Aunque en las primeras sobrasadas se prima el cerdo, al poco tiempo se introduce el uso de pimentón como signo distintivo para la conservación de los alimentos, ya que la carne adquiere su color rojo característico. Con el paso del tiempo el proceso de elaboración se perfecciona, y en 1993 el Gobierno balear reconoce la Denominación Específica para la sobrasada mallorquina. En 1996, la Unión Europea le otorga el sello de Indicación Geográfica.
Cada familia y pueblo elaboraba su propia receta en base a sus costumbres y peculiaridades al ser un producto de matanza. Sin embargo, existen unas características específicas reguladas por la Denominación Específica mallorquina: un 60% de carne magra por un 30%-40% de tocino, 20-30 gramos de sal por kilo de pasta, 60 gramos de pimentón por kilo, y pimienta picante u otras especias al gusto de cada uno. Cuando es más grasa, suele tener más pimentón. El alimento es natural, por lo que la Denominación de origen prohibe expresamente el uso de colorantes.
El proceso consta de dos fases diferenciadas. En la primera se elabora el propio embutido, que consta de las etapas de picado de la carne de cerdo, mezclada con los otros ingredientes y el embutido en las tripas. En la segunda, se produce la maduración y desecado del producto.
El picado tradicional se hacía a mano pero con la mejora de la producción se realiza mecánicamente, con una máquina trituradora programada para lograr partículas inferiores a los 6 milímetros. Después, la carne es sazonada y se le añaden las especias. La masa se embute en las tripas, y se somete a un proceso de curación en los secaderos.
Una vez finalizado, la sobrasada se presenta en forma de longaniza con una textura untuosa. En relación a las características de la tripa o el envase utilizado se distinguen las siguientes presentaciones de Sobrasada de Mallorca: longaniza, rizada, semirizada, cular, bufeta, bisbe, poltrú o tarrina.
Sobrassada is a raw, cured sausage from the Balearic Islands made with ground pork, paprika and salt and other spices. Sobrassada, along with botifarró are traditional Majorcan sausage meat products prepared in the laborious but festive rites that still mark the autumn and winter pig slaughter in Majorca. The chemical principle that makes sobrassada is the dehydration of meat under certain weather conditions (high humidity and mild cold) which are typical of the late Majorcan autumn.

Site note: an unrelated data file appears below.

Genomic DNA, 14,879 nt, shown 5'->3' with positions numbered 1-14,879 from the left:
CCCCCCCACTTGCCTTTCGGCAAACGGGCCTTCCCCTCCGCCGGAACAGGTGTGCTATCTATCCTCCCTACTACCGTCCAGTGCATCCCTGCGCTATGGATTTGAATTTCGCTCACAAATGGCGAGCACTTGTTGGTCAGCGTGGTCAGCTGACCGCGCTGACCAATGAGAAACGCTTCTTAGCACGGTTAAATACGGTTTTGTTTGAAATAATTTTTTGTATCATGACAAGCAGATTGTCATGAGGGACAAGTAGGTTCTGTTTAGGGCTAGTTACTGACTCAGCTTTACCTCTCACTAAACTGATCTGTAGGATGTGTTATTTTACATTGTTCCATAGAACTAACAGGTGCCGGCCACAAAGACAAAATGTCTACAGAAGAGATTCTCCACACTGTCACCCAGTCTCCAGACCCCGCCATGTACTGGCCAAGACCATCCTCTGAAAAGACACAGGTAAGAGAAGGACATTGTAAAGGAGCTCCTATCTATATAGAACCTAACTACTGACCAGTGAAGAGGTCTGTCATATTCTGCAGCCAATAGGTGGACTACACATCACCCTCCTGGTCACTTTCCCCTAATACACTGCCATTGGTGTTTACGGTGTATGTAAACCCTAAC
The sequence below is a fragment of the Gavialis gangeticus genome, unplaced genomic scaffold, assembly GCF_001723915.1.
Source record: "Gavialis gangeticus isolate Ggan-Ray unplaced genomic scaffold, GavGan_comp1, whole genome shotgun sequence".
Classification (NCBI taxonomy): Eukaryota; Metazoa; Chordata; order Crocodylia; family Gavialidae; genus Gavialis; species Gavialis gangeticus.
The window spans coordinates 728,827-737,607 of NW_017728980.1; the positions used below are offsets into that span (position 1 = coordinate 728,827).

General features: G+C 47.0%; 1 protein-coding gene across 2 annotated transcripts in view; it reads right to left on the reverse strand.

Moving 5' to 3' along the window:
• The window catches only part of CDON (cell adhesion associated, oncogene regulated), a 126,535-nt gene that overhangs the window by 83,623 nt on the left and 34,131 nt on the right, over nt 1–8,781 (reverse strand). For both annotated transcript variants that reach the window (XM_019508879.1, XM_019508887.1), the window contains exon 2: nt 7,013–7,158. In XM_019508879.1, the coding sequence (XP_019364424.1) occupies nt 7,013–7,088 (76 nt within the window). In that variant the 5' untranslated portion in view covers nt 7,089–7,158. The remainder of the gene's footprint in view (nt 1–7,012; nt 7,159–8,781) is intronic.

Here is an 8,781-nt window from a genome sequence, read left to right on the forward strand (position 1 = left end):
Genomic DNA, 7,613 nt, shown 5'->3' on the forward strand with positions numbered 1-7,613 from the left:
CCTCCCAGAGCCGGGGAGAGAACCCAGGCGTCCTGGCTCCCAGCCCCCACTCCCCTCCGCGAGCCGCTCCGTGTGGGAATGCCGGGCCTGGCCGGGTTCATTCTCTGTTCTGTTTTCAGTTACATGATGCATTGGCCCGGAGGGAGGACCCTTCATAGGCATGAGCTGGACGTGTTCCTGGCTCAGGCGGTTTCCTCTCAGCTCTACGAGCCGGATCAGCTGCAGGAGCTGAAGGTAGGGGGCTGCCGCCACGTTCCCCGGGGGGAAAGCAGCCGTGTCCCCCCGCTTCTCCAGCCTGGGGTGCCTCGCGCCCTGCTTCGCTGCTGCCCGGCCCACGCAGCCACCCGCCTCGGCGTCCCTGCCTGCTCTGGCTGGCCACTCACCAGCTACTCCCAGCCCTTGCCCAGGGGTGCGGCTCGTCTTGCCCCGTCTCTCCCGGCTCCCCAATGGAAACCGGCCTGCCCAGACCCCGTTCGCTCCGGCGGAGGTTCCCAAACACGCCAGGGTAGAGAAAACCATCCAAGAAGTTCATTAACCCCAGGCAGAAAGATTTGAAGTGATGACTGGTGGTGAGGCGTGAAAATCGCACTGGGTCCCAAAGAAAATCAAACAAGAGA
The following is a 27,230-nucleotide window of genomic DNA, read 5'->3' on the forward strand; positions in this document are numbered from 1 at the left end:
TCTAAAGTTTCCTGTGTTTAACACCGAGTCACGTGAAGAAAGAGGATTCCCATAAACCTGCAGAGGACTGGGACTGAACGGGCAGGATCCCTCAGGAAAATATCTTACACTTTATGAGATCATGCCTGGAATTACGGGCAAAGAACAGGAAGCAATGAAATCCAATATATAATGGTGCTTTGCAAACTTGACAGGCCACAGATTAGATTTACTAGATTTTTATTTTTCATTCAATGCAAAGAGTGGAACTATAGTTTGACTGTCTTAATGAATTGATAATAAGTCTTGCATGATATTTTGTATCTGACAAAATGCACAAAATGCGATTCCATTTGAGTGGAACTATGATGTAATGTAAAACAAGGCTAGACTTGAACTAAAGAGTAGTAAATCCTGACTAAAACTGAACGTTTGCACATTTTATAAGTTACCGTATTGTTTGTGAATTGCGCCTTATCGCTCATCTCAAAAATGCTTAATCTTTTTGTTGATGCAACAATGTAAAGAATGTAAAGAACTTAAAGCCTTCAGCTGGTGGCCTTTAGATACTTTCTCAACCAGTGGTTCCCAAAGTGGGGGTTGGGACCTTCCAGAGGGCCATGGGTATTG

Ingredients and varieties
Sobrassada is made with a choice of pork loin, pork bacon (xuia), minced and mixed with paprika, salt and (in modern times) black pepper. Some makers also add cayenne pepper to the mixture and market it as picant, hot. Then the mixture is put into a pork intestine, and hung from a pole for some weeks until it is cured. The string which is tied around the intestine can be used to differentiate between the hot and dolç (literally "sweet", though in this case meaning "not spicy") varieties, the red or red and white string being the hot one.
Small, thin sobrassadas are called llonganissa, and are made from the small intestine. Bigger and thicker ones are called cular or pultrums, and the largest type are huge pork bladders called bufetes.
Sobrassada outside the Balearic islands
Four geographical areas in the Mediterranean, apart from the Balearic islands, have close links to sobrassada for different reasons:
1.- In colonial Algeria, sobrassada was part of the pied-noir cuisine and extremely popular. The French version was named soubressade. Upon the independence and re-islamisation of the country this pork product became less and less important and can today only be found in continental France in butcher shops run by pied-noirs.
2.- In Catalonia, due to cultural links with the Balearic islands, sobrassada is sometimes found together with other autochthonous pork products. The eastern Pyrenees are known for a mountain version of sobrassada.
3.- The village of Tàrbena, in the province of Alicante, was re-populated after the expulsion of the Moriscos with colonists from Majorca who brought along several traditions from the island, including their own variant of the Catalan language and foods such as the sobrassada, which is still being made there in the same way.
4.- In the island of Sicily, either a predecessor or a contemporary product is found under the name sopressada at least since the 15th century. There is debate over exactly where the product originated.
Short history of sobrassada and Mallorquin penchant for pork
Other pork products typical from the cuisine of Mallorca are camaïot, veria negra and xuia (pancetta).
After centuries of Muslim (non-pork) culture, Mallorca quickly returned to pork consumption in the Middle Age, with the key ingredient paprika added after the discovery of America in the 15th century. Sobrassada is thought to have originated and expanded, as a culinary concept, in the Catalan-controlled Western Mediterranean (Sicily, Balearic Islands, Sardinia) after the 14th century, as different forms of the same product persist in this region still today.
In a traditional Mediterranean diet, containing little meat, as Mallorca had until the 1950s, sobrassada and its affiliated pork sausages were usually the main and exclusive pork meat source for Mallorquins. Larger meat cuts like pork or lamb roasts, pork steaks or beef cuts were largely a festive dish, or restricted to the well-off. Even today dishes such as porcella rostida, a whole roasted suckling pig, are only served on special occasions.